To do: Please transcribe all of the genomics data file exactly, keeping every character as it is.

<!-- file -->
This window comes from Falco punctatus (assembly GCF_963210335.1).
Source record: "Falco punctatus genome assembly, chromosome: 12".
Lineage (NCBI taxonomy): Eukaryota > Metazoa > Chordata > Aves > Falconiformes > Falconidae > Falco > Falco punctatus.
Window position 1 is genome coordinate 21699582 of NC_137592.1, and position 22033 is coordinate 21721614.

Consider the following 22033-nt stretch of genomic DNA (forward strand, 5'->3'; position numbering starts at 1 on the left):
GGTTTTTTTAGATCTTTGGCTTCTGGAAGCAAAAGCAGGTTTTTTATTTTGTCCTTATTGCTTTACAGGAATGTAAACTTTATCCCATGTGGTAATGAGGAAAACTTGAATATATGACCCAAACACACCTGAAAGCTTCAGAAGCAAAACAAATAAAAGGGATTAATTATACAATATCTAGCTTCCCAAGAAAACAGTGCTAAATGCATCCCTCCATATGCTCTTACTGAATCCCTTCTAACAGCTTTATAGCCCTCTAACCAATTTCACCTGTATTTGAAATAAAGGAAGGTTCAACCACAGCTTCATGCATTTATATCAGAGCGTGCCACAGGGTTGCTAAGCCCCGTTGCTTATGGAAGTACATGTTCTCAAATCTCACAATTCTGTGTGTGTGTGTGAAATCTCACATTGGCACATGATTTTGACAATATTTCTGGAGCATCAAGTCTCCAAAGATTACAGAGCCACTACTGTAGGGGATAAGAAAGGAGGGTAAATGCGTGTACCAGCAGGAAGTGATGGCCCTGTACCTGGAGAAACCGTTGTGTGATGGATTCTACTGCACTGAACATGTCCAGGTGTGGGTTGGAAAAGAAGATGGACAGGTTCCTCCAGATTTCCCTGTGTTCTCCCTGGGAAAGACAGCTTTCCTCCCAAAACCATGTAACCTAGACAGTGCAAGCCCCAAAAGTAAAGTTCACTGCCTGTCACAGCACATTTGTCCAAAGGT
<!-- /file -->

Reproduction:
This window comes from Falco punctatus (assembly GCF_963210335.1).
Source record: "Falco punctatus genome assembly, chromosome: 12".
Lineage (NCBI taxonomy): Eukaryota > Metazoa > Chordata > Aves > Falconiformes > Falconidae > Falco > Falco punctatus.
Window position 1 is genome coordinate 21699582 of NC_137592.1, and position 22033 is coordinate 21721614.

Consider the following 22033-nt stretch of genomic DNA (forward strand, 5'->3'; position numbering starts at 1 on the left):
GGTTTTTTTAGATCTTTGGCTTCTGGAAGCAAAAGCAGGTTTTTTATTTTGTCCTTATTGCTTTACAGGAATGTAAACTTTATCCCATGTGGTAATGAGGAAAACTTGAATATATGACCCAAACACACCTGAAAGCTTCAGAAGCAAAACAAATAAAAGGGATTAATTATACAATATCTAGCTTCCCAAGAAAACAGTGCTAAATGCATCCCTCCATATGCTCTTACTGAATCCCTTCTAACAGCTTTATAGCCCTCTAACCAATTTCACCTGTATTTGAAATAAAGGAAGGTTCAACCACAGCTTCATGCATTTATATCAGAGCGTGCCACAGGGTTGCTAAGCCCCGTTGCTTATGGAAGTACATGTTCTCAAATCTCACAATTCTGTGTGTGTGTGTGAAATCTCACATTGGCACATGATTTTGACAATATTTCTGGAGCATCAAGTCTCCAAAGATTACAGAGCCACTACTGTAGGGGATAAGAAAGGAGGGTAAATGCGTGTACCAGCAGGAAGTGATGGCCCTGTACCTGGAGAAACCGTTGTGTGATGGATTCTACTGCACTGAACATGTCCAGGTGTGGGTTGGAAAAGAAGATGGACAGGTTCCTCCAGATTTCCCTGTGTTCTCCCTGGGAAAGACAGCTTTCCTCCCAAAACCATGTAACCTAGACAGTGCAAGCCCCAAAAGTAAAGTTCACTGCCTGTCACAGCACATTTGTCCAAAGGT